Tapping into an After-Christmas Spirit

The presents have been opened.  The cards have all been sent and filed.  We laughed, we hugged, we ate roast beast.  For many of us, the decorations have already come down.  (Of course in the Grayson household, they stay up until mid-May).

One of the nice spiritual blessings of Christmas is the atmosphere of faith and charity that accompanies it.  Yes, there are a lot of issues with commercialism, Charlie Brown.  But regardless, our airwaves are carrying songs about a little town called Bethlehem and we anticipate that Silent Night.  I’m sure many of us are annoyed at how some of our brothers and sisters in the Church crowd into the services only at Christmas and Easter.  And while they should be there every Sunday, at least Christmas draws them to the Table of the Lord.

But the Christmas season is over and we have returned to Ordinary Time.  And for many of us we have already settled into our ordinary routines.  And we wait for Christmas to come again and sprinkle its magic over our lives.

This should not be the case.

We should look to the Magi from the Gospel of Matthew.  Like us, they experienced a great build-up to Christmas.  And like us, there was a lot of traveling that culminating in giving of gifts.  But what made their experience special, and what should make our experience special, is that they had a life-changing encounter with Christ.

Every Lent we go through spiritual boot camp and take up our crosses and our daily sacrifices in preparation for holy week.  But then when the time is over, we cast aside the burden and, like we do after Christmas, return to our former way of life.  At least, this has often been my experience of Lent for many years.  And yet this return to normal completely misses the point of both the Christmas and Lenten seasons.

The model for us should be the Magi.  After they had a real and true meeting with the Lord, it says “they returned to their country by another route.” (Matt 2:12)  While they did return to what came before, they did it in a different way.

Christ changes us.  We should not be the same.  We should not act the same.  If we fall back into our old routines without change, then we have not really encountered the Lord.

Think about the disciples in John 6.  Jesus informs them that they must eat His flesh and drink His blood or they would have no life within them.  They complained that the teaching was hard.  And it is a hard thing to believe, indeed.  It takes great faith to hold that the Eucharist is Christ Himself.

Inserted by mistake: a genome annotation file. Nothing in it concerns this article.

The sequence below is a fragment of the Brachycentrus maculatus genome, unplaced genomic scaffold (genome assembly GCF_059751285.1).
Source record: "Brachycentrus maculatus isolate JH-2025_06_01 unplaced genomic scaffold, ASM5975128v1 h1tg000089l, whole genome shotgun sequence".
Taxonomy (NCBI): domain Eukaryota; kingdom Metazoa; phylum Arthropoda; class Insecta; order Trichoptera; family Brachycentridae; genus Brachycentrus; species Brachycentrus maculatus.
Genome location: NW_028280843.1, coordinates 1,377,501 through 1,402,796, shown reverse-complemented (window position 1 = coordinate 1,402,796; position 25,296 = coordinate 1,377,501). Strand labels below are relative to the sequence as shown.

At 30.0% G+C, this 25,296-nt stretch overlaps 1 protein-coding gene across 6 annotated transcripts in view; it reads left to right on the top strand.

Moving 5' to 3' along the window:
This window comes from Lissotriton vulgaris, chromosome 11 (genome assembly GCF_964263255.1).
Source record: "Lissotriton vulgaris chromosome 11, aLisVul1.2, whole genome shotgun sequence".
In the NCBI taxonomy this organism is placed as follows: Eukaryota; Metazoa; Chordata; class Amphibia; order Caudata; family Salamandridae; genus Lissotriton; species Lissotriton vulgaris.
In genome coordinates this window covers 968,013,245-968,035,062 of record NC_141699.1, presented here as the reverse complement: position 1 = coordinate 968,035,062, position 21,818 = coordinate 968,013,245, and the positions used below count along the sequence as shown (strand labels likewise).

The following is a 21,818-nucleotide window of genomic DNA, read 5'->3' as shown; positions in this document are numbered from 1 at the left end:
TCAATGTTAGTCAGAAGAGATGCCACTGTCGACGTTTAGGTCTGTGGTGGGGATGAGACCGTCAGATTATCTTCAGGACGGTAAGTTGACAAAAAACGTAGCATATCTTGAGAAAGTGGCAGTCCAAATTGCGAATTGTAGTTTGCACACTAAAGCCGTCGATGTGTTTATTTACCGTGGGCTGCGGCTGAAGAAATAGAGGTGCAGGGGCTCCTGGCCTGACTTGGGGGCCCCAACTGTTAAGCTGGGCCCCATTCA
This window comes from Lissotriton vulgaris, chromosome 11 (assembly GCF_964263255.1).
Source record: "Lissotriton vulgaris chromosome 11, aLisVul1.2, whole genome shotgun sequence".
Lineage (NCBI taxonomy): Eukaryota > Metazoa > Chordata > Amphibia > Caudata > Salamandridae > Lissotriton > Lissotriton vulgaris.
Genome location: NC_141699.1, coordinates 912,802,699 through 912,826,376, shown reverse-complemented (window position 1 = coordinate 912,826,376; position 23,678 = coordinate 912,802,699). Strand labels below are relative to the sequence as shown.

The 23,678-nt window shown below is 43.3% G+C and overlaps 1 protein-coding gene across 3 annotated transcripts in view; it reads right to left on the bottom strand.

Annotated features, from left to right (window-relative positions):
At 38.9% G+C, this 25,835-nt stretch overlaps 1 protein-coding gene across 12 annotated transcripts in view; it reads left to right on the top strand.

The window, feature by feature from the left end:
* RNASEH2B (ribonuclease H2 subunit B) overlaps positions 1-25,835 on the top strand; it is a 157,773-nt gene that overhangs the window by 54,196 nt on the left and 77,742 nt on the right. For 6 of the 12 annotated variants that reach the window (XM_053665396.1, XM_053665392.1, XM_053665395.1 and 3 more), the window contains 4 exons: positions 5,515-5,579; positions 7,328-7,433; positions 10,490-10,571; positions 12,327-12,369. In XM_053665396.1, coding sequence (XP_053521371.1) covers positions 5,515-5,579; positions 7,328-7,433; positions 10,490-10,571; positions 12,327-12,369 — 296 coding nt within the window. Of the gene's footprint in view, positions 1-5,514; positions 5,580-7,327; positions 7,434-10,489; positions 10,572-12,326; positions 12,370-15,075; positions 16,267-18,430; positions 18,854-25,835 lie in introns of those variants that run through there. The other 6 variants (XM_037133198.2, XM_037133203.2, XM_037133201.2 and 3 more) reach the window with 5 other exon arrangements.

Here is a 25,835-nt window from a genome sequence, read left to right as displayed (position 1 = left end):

But Jesus wanted to give them the entire truth.  He wanted them to have a real and true encounter with Him.  But because a number of them could not accept this mystery, “As a result of this, many of His disciples returned to their former way of life and no longer accompanied Him.” (John 6:66)  (Note the number created by the chapter and verse.)

The image we have of the Magi is not this.  They returned, but by another road.  They did not leave Christ in that manger in Bethlehem.  They brought Him with them to their daily lives.

What about us?  Now that we have experience the faith and charity of Christmas, do we now return to our former way of life and no longer accompany Him?  Or do we return to our life by another road?  There is no reason that the joy of Christmas should stop now.

I don’t mean that we need to be singing Christmas carols all day long.  But the spirit of giving and family and spirituality can still be ours.

Remember the joy at making others happy with your gifts?  There is no reason we cannot be generous still.  If not with our money, we can give freely our talent, our time, or even the kind words that flow through us so freely at Christmas.

Remember the sense of faith in the air on Christmas Eve?  We can hold onto it still.  The churches are still open.  We can trade in our Nativity scenes for other religious art and icons to remind us of Christ’s life and saving works.

Remember the wonderful feeling of togetherness with friends and family?  It doesn’t have to be only once a year.  We can still make time in our ordinary lives to share time with those we love.  We can make regular plans to meet for dinner or games or just plain old conversation.  And with the plethora of communication tools about us, there is never a reason not to call, text, email, facebook, tweet, skype, or visit.  The tidings of comfort and joy can carry over on and on.

We all know that Christmas time is magic.  But whether or not that magic spell wears off is entirely up to us.

Copyright © 2014, W.L. Grayson

W.L. Grayson

W.L. Grayson

I am a devoutly Catholic theology teacher who loves a popular culture that often, quite frankly, hates me. I grew up absorbing every movie, TV show, comic book, science fiction novel, etc. I could find. As of today I’ve watched over 2100 movies and tv shows. They take up a huge part of my life. I don’t know that this is a good thing, but it has given me a common vocabulary to draw from in order to illustrate whatever theological point I make in class. I’ve used American Pie the song to explain the Book of Revelation (I’ll post on this some time later) and American Pie the movie to help explain Eucharist (don’t ask). The point is that the popular culture is popular for a reason. It is woven into the fabric of our lives and imaginations, for good or ill. In this blog I will attempt to bring together the things of heaven with the things of earth. Of course this goal may be too lofty for someone like me.

Leave a Reply

next post: I Can’t Do This Without You: The Case for Christian Community

previous post: Ambassadors of Jesus